Create a Node.js app in Azure
Azure App Service provides a highly scalable, self-patching web hosting service. This quickstart shows how to deploy a Node.js app to Azure App Service.
If you don't have an Azure account, sign up today for a free account with $200 in Azure credits to try out any combination of services.
You will also need to install the Azure App Service extension, which you can use to create, manage, and deploy Linux Web Apps on the Azure Platform as a Service (PaaS).
Once the extension is installed, log into your Azure account. In the Activity Bar, select the Azure logo to show the AZURE APP SERVICE explorer. Select Sign in to Azure... and follow the instructions.
If you see the error "Cannot find subscription with name [subscription ID]", it might be because you're behind a proxy and unable to reach the Azure API. Configure
HTTPS_PROXY environment variables with your proxy information in your terminal using
export HTTPS_PROXY=https://username:password@proxy:8080 export HTTP_PROXY=http://username:password@proxy:8080
If setting the environment variables doesn't correct the issue, contact us by selecting the I ran into an issue button below.
Before you continue, ensure that you have all the prerequisites installed and configured.
In VS Code, you should see your Azure email address in the Status Bar and your subscription in the AZURE APP SERVICE explorer.
Create your Node.js application
Next, create a Node.js application that can be deployed to the Cloud. This quickstart uses an application generator to quickly scaffold out the application from a terminal.
Scaffold a new application with the Express Generator
Express is a popular framework for building and running Node.js applications. You can scaffold (create) a new Express application using the Express Generator tool. The Express Generator is shipped as an npm module and can be run directly (without installation) by using the npm command-line tool
npx express-generator myExpressApp --view pug --git
--view pug --git parameters tell the generator to use the pug template engine (formerly known as
jade) and to create a
To install all of the application's dependencies, go to the new folder and run
cd myExpressApp npm install
Run the application
Next, ensure that the application runs. From the terminal, start the application using the
npm start command to start the server.
Now, open your browser and navigate to http://localhost:3000, where you should see something like this:
Deploy to Azure
In this section, you deploy your Node.js app using VS Code and the Azure App Service extension. This quickstart uses the most basic deployment model where your app is zipped and deployed to an Azure Web App on Linux.
Deploy using Azure App Service
First, open your application folder in VS Code.
In the AZURE APP SERVICE explorer, select the blue up arrow icon to deploy your app to Azure.
You can also deploy from the Command Palette (CTRL + SHIFT + P) by typing 'deploy to web app' and running the Azure App Service: Deploy to Web App command.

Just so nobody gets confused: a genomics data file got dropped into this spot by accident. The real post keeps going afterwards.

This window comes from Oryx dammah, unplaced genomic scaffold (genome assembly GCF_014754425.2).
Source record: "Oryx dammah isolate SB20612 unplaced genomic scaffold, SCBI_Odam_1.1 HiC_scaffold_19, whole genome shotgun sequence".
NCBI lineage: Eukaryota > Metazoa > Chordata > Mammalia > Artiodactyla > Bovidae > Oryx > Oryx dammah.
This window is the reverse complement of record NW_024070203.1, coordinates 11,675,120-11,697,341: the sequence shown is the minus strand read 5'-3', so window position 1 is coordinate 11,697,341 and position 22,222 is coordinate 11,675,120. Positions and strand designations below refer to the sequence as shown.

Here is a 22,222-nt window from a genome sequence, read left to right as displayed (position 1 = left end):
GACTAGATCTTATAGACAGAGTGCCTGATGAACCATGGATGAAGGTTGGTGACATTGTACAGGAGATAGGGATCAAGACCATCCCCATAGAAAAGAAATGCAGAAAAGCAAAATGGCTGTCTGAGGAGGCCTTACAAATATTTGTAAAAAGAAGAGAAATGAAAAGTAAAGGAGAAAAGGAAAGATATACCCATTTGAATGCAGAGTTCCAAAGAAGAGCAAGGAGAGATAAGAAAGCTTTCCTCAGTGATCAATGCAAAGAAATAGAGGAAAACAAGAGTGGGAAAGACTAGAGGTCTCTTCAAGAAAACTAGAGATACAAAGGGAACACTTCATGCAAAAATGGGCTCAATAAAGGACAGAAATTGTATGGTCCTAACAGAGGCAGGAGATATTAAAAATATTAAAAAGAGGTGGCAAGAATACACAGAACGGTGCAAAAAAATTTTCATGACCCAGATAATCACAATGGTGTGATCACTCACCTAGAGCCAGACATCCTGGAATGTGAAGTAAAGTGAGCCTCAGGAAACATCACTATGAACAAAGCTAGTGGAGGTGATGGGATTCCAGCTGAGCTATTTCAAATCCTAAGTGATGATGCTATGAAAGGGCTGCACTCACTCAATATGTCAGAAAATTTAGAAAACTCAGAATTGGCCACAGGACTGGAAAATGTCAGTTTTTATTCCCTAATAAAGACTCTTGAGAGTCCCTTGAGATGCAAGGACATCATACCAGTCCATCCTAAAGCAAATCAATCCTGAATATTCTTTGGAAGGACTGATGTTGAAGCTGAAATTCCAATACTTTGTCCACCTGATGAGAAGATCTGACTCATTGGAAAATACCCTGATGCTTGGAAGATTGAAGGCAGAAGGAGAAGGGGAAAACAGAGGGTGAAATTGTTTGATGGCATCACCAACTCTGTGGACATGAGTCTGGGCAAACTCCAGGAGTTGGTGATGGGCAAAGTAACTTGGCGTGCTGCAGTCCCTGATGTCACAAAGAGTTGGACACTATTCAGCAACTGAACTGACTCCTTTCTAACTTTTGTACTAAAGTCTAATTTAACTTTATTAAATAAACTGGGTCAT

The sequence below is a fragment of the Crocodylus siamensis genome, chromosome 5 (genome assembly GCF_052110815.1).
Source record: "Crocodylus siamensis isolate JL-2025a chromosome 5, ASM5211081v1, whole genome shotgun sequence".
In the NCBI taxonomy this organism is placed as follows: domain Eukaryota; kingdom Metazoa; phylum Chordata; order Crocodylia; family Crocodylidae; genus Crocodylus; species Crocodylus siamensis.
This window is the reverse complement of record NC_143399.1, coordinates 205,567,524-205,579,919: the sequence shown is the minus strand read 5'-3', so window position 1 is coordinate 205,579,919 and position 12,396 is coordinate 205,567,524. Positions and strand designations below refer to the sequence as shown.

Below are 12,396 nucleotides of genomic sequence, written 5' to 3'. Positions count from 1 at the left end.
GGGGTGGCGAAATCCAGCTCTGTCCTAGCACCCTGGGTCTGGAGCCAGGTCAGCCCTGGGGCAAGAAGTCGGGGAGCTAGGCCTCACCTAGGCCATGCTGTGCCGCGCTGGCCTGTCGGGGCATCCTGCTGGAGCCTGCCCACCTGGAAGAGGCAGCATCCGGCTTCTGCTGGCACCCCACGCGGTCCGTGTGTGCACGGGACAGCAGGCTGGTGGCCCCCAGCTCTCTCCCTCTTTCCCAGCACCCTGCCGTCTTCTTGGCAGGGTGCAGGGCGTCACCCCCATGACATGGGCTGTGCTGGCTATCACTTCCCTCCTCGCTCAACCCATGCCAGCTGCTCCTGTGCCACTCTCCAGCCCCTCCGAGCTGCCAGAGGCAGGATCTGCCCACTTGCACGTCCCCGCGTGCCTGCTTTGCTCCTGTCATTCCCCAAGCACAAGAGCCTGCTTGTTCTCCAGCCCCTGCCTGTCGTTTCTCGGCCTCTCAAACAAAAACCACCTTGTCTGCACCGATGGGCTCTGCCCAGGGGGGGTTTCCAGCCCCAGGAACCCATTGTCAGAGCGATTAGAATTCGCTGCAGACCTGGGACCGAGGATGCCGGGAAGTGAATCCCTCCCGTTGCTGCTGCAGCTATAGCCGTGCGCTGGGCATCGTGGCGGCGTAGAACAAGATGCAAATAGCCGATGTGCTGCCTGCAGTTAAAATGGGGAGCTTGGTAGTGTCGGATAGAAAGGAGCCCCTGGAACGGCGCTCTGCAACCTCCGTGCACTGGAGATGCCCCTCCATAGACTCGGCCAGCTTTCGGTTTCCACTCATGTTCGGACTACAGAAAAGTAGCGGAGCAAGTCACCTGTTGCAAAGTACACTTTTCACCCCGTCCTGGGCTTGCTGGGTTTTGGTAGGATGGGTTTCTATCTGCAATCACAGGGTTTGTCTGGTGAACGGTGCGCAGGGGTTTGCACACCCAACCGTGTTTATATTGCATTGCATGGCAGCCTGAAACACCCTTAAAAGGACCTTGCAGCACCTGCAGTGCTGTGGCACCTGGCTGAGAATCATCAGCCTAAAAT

Choose the directory that you currently have open,
Choose Create new Web App, which deploys to App Service on Linux by default.
Type a globally unique name for your Web App and press ENTER. Valid characters for an app name are 'a-z', '0-9', and '-'.
Choose your Node.js version, LTS is recommended.
The notification channel shows the Azure resources that are being created for your app.
Select Yes when prompted to update your configuration to run
npm installon the target server. Your app is then deployed.
When the deployment starts, you're prompted to update your workspace so that later deployments will automatically target the same App Service Web App. Choose Yes to ensure your changes are deployed to the correct app.
Be sure that your application is listening on the port provided by the PORT environment variable:
Browse the app in Azure
Once the deployment completes, select Browse Website in the prompt to view your freshly deployed web app.
If you see the error "You do not have permission to view this directory or page.", then the application probably failed to start correctly. Head to the next section and view the log output to find and fix the error. If you aren't able to fix it, contact us by selecting the I ran into an issue button below. We're happy to help!
Update the app
You can deploy changes to this app by using the same process and choosing the existing app rather than creating a new one.
In this section, you learn how to view (or "tail") the logs from the running App Service app. Any calls to
console.log in the app are displayed in the output window in Visual Studio Code.
Find the app in the AZURE APP SERVICE explorer, right-click the app, and choose View Streaming Logs.
When prompted, choose to enable logging and restart the application. Once the app is restarted, the VS Code output window opens with a connection to the log stream.
After a few seconds, you'll see a message indicating that you're connected to the log-streaming service. Refresh the page a few times to see more activity.
```bash 2019-09-20 20:37:39.574 INFO - Initiating warmup request to container msdocs-vscode-node_2_00ac292a for site msdocs-vscode-node 2019-09-20 20:37:55.011 INFO - Waiting for response to warmup request for container msdocs-vscode-node_2_00ac292a. Elapsed time = 15.4373071 sec 2019-09-20 20:38:08.233 INFO - Container msdocs-vscode-node_2_00ac292a for site msdocs-vscode-node initialized successfully and is ready to serve requests. 2019-09-20T20:38:21 Startup Request, url: /Default.cshtml, method: GET, type: request, pid: 61,1,7, SCM_SKIP_SSL_VALIDATION: 0, SCM_BIN_PATH: /opt/Kudu/bin, ScmType: None ```
Congratulations, you've successfully completed this quickstart!
Next, check out the other Azure extensions.
Or get them all by installing the Node Pack for Azure extension pack.